Britain was largely supportive, they felt that it had been unfair to take the Saar away from Germany. They also felt that France had been inefficient in managing the area, and thought that it might boost their trade with Germany. At this point, Britain was still confident of a peaceful and prosperous relationship with Germany.

France were very upset, but knew they could do nothing. They had not managed the area well, and this had all been done in accordance with principles which they themselves had helped make in 1919. As such, they protested but received little attention.

No other countries were bothered! In the grand scheme of things, this seemed a small thing which was quickly and effectively sorted out.

What did this mean for Hitler’s power and growing tension?

This was a great triumph for Hitler.

The most obvious advantage was the economic. The Saar was extremely rich, and Germany now had access to all of it. They could use the coal and steel to trade and build. They could also use to coal to fuel tanks and their secretly growing military industry. Hitler was also able to sell some of this coal to Mussolini in Italy, which was valuable in the event that Mussolini had his coal cut off through League sanctions. This brought Hitler and Mussolini closer.

This was also a huge propaganda victory for Hitler. Hitler claimed that the 90% vote showed how all German people wanted to unite under the Nazis. He argued that it showed how popular he was, and how well he was running Germany. This boosted his policy aim of Volksdeutsche (uniting all German / German-speaking people in one country).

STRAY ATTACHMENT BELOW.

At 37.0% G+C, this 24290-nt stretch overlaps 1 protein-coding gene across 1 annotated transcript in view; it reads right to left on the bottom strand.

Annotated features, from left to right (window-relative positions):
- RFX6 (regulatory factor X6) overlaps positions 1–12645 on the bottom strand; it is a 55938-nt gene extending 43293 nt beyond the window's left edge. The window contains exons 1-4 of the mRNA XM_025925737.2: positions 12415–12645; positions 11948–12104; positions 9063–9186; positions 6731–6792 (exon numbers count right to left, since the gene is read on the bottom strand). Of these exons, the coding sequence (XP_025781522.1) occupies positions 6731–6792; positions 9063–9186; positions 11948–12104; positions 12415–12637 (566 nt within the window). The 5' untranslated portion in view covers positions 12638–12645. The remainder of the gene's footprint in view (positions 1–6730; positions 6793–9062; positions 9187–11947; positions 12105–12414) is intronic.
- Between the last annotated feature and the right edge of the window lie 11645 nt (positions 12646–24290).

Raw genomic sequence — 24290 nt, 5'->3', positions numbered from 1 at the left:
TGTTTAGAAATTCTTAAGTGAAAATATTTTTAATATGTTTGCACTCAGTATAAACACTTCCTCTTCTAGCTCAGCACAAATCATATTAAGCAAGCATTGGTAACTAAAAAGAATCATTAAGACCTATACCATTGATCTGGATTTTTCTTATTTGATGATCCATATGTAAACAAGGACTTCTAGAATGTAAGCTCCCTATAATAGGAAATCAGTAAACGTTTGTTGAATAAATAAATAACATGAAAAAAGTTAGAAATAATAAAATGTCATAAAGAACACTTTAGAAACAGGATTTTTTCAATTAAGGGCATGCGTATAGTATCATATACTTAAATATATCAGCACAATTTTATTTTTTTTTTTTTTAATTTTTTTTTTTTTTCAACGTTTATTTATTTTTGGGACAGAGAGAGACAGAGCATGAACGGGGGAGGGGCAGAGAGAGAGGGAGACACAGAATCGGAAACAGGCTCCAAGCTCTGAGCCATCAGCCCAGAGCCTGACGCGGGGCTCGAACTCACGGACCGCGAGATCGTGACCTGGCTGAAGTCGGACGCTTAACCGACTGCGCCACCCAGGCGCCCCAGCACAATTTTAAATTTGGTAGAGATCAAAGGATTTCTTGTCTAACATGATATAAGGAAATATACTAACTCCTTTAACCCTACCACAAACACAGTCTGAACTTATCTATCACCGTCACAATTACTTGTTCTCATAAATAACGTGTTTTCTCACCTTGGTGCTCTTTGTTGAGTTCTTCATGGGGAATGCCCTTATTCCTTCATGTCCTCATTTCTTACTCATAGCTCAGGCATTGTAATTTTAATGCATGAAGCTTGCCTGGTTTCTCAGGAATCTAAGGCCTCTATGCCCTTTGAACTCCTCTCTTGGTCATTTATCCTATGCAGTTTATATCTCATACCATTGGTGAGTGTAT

As such, this subtly but importantly helped to build tension, particularly between France and Germany. It was clear that the balance of power was shifting – France was struggling under the effects of the Great Depression whereas Germany had a strong recovery programme. France feared that this would continue, and Germany would soon be strong enough to threaten them. France was also embarrassed, as Germany had won the plebiscite so easily.

This arguably gave Hitler the confidence to finalise plans for the Nuremberg Rearmament Rallies in March of __1935 __– only two months after the Plebiscite.